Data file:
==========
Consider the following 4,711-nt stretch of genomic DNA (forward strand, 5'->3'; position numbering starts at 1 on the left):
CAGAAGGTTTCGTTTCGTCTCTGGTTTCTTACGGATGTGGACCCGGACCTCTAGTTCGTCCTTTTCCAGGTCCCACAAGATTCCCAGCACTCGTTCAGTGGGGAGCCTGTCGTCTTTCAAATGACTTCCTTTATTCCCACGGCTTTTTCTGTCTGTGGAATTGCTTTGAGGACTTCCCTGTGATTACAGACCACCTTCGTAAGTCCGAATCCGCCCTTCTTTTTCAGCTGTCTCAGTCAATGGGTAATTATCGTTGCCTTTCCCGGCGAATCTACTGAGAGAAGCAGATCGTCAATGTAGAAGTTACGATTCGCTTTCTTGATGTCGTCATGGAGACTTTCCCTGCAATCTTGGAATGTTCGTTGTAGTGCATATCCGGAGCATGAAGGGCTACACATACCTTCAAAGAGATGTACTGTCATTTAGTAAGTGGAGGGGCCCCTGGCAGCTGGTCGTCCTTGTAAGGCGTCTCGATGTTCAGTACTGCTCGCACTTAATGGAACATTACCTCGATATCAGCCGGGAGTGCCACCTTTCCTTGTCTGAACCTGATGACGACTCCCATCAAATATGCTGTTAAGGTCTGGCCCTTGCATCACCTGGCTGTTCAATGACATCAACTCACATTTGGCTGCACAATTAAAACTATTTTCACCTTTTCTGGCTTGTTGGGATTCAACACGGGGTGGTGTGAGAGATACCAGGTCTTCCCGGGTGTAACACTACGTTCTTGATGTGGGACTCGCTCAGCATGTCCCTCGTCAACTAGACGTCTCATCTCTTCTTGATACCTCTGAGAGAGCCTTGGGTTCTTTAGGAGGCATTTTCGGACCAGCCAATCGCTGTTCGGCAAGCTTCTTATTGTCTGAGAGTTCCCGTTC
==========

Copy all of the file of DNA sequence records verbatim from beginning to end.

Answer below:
Consider the following 4,711-nt stretch of genomic DNA (forward strand, 5'->3'; position numbering starts at 1 on the left):
CAGAAGGTTTCGTTTCGTCTCTGGTTTCTTACGGATGTGGACCCGGACCTCTAGTTCGTCCTTTTCCAGGTCCCACAAGATTCCCAGCACTCGTTCAGTGGGGAGCCTGTCGTCTTTCAAATGACTTCCTTTATTCCCACGGCTTTTTCTGTCTGTGGAATTGCTTTGAGGACTTCCCTGTGATTACAGACCACCTTCGTAAGTCCGAATCCGCCCTTCTTTTTCAGCTGTCTCAGTCAATGGGTAATTATCGTTGCCTTTCCCGGCGAATCTACTGAGAGAAGCAGATCGTCAATGTAGAAGTTACGATTCGCTTTCTTGATGTCGTCATGGAGACTTTCCCTGCAATCTTGGAATGTTCGTTGTAGTGCATATCCGGAGCATGAAGGGCTACACATACCTTCAAAGAGATGTACTGTCATTTAGTAAGTGGAGGGGCCCCTGGCAGCTGGTCGTCCTTGTAAGGCGTCTCGATGTTCAGTACTGCTCGCACTTAATGGAACATTACCTCGATATCAGCCGGGAGTGCCACCTTTCCTTGTCTGAACCTGATGACGACTCCCATCAAATATGCTGTTAAGGTCTGGCCCTTGCATCACCTGGCTGTTCAATGACATCAACTCACATTTGGCTGCACAATTAAAACTATTTTCACCTTTTCTGGCTTGTTGGGATTCAACACGGGGTGGTGTGAGAGATACCAGGTCTTCCCGGGTGTAACACTACGTTCTTGATGTGGGACTCGCTCAGCATGTCCCTCGTCAACTAGACGTCTCATCTCTTCTTGATACCTCTGAGAGAGCCTTGGGTTCTTTAGGAGGCATTTTCGGACCAGCCAATCGCTGTTCGGCAAGCTTCTTATTGTCTGAGAGTTCCCGTTC